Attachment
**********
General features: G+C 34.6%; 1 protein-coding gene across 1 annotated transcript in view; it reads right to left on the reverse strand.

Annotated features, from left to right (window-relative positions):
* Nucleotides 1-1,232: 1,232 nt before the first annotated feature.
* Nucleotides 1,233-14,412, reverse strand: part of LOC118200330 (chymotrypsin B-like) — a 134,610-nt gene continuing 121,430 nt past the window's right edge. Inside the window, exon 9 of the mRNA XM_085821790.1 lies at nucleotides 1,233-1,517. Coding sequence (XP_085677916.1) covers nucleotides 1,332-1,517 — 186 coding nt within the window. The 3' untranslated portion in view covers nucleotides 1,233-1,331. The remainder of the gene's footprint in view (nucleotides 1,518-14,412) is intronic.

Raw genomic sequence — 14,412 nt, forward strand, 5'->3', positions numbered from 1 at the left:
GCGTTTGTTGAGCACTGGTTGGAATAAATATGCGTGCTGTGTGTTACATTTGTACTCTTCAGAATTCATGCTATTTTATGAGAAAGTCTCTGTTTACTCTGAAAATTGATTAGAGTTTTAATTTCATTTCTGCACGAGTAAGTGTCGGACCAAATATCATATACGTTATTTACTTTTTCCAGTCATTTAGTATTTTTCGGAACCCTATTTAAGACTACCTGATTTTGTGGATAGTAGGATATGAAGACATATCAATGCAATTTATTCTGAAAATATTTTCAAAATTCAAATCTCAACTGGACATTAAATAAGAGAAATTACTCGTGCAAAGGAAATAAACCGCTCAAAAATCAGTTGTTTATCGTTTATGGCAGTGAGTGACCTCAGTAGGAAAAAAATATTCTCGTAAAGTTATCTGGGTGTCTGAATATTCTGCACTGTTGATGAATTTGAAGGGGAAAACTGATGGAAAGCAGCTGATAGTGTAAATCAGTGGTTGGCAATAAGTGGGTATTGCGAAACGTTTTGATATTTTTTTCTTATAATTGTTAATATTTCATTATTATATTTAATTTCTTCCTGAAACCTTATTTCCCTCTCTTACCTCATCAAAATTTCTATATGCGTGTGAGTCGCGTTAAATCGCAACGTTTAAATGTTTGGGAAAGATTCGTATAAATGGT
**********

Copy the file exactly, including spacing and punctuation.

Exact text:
General features: G+C 34.6%; 1 protein-coding gene across 1 annotated transcript in view; it reads right to left on the reverse strand.

Annotated features, from left to right (window-relative positions):
* Nucleotides 1-1,232: 1,232 nt before the first annotated feature.
* Nucleotides 1,233-14,412, reverse strand: part of LOC118200330 (chymotrypsin B-like) — a 134,610-nt gene continuing 121,430 nt past the window's right edge. Inside the window, exon 9 of the mRNA XM_085821790.1 lies at nucleotides 1,233-1,517. Coding sequence (XP_085677916.1) covers nucleotides 1,332-1,517 — 186 coding nt within the window. The 3' untranslated portion in view covers nucleotides 1,233-1,331. The remainder of the gene's footprint in view (nucleotides 1,518-14,412) is intronic.

Raw genomic sequence — 14,412 nt, forward strand, 5'->3', positions numbered from 1 at the left:
GCGTTTGTTGAGCACTGGTTGGAATAAATATGCGTGCTGTGTGTTACATTTGTACTCTTCAGAATTCATGCTATTTTATGAGAAAGTCTCTGTTTACTCTGAAAATTGATTAGAGTTTTAATTTCATTTCTGCACGAGTAAGTGTCGGACCAAATATCATATACGTTATTTACTTTTTCCAGTCATTTAGTATTTTTCGGAACCCTATTTAAGACTACCTGATTTTGTGGATAGTAGGATATGAAGACATATCAATGCAATTTATTCTGAAAATATTTTCAAAATTCAAATCTCAACTGGACATTAAATAAGAGAAATTACTCGTGCAAAGGAAATAAACCGCTCAAAAATCAGTTGTTTATCGTTTATGGCAGTGAGTGACCTCAGTAGGAAAAAAATATTCTCGTAAAGTTATCTGGGTGTCTGAATATTCTGCACTGTTGATGAATTTGAAGGGGAAAACTGATGGAAAGCAGCTGATAGTGTAAATCAGTGGTTGGCAATAAGTGGGTATTGCGAAACGTTTTGATATTTTTTTCTTATAATTGTTAATATTTCATTATTATATTTAATTTCTTCCTGAAACCTTATTTCCCTCTCTTACCTCATCAAAATTTCTATATGCGTGTGAGTCGCGTTAAATCGCAACGTTTAAATGTTTGGGAAAGATTCGTATAAATGGT